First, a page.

JONATHAN CHERRY: What did you want to be growing up?
MICHAEL GEORGE: A veterinarian. Hands down. There was an animal clinic not too far from my house growing up and whenever we had to take my dog in for a checkup I would peek into the back room and watch the vets use all of the nonsensical scientific instruments with wide little eyes. I have a slightly absurd love for all animals and I know I will inevitably be that guy who treats his dog like a child.
JC: Who or what is inspiring you at the moment?
MG: I want to live in the color tones from the show Looking on HBO. The novel TransAtlantic by Colum McCann is helping me escape from my time on the subway. Visually I have recently been falling for Jamie Hawkesworth's portraits.
JC: What are you up to right now?
MG: Right now? Answering emails in my underwear. In a broader sense I am looking forward to translating my multimedia project Portrait of a Pilgrim into a printed book. My big goal for this year is to tackle my student loans and find work that is more in line with my personal photography.
JC: Have you had mentors along the way?
MG: Jake Stangel and Ryan Pfluger are both good friends and longtime idols. Without them I don’t think I would be anywhere near where I am today. Their talent shows no bounds and they’re so generous when it comes to keeping me from feeling lost in the industry.
JC: Where are you based right now and how is it shaping you?
MG: Brooklyn, New York and it is kicking my ass, but that’s why I live here. New York is the most beautiful mess and I find myself smothered with inspiration from theater, comedy, art shows, and fellow freelancers on a daily basis. However I live right next to Prospect Park and I make it a point to find a balance between retreating upstate for a hike, running in the park, and diving into the city. People don’t think it’s possible to live here as a creative and have a life that isn’t completely manic. I like to think I break that mold.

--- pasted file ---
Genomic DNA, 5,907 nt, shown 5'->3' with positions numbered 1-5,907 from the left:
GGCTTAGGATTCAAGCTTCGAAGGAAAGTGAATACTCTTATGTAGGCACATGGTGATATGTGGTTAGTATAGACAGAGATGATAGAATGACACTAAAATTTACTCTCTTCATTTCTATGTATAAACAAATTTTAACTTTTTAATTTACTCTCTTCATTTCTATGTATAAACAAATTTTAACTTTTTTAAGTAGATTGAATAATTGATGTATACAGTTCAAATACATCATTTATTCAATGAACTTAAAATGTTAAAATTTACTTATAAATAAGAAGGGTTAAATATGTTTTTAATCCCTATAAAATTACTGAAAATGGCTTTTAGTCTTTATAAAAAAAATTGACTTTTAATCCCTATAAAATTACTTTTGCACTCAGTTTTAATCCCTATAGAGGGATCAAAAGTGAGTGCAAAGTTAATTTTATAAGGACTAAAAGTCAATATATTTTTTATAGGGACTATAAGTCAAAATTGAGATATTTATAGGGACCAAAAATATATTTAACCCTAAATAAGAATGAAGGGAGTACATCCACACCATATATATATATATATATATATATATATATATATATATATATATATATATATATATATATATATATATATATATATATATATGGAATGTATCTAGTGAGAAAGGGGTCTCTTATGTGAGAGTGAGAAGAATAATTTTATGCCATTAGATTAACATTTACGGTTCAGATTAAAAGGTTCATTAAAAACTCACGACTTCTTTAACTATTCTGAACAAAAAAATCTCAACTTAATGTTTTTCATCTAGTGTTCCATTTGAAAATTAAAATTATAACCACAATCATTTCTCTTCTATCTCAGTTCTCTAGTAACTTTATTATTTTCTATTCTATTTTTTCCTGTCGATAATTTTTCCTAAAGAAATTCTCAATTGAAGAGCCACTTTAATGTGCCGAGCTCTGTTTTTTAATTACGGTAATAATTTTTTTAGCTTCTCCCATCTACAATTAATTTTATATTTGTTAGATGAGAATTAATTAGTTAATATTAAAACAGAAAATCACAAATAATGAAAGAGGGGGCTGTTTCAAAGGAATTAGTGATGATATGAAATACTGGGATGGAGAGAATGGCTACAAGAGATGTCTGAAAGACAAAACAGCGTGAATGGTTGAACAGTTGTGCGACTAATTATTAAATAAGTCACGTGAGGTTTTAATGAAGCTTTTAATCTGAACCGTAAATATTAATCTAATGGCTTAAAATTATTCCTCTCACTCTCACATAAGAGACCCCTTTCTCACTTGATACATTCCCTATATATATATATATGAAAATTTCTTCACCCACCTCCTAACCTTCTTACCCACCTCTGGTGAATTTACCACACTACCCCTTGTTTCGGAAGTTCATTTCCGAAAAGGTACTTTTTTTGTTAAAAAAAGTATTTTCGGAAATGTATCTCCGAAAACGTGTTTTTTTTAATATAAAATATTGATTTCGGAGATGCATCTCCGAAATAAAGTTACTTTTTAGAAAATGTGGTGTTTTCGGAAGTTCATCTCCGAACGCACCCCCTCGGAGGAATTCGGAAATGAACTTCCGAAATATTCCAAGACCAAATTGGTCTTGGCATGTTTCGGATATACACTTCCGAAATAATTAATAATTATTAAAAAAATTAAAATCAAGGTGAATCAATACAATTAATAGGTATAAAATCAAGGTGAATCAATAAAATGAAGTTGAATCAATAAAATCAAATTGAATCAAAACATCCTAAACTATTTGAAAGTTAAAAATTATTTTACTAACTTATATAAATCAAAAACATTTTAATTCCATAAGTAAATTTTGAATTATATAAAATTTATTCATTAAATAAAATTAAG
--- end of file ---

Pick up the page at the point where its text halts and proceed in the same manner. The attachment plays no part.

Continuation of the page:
JC: One piece of advice to photography graduates?
MG: Lock every camera you have in a fire safe for a week. Travel for a few days, spend time with people you love, and try to find the most beautiful sunset in your city. If you spend half that time feeling tortured and in pain like you might explode if you experience anymore splendor without a camera, then go to that fire safe, take everything out, and proceed as normal. If you feel relieved and rather nonchalant then you should probably give up now because there are plenty of people who need to take photographs that will leave you in the dust.
JC: If all else fails - what is your plan B?
MG: I thrive on community, positivity, and activism. If I were to give up now it is likely I would head straight for a career working at a non-profit fighting for LGBT rights or arts education funding.
JC: Is it important to you to be a part of a creative community?
MG: It isn’t just important it is necessary. Being a freelancer is like living in a circle of people who are all pushing each other forward.
I did this interview what feels like years ago. Fun to rediscover where my brain was back then. Check it out!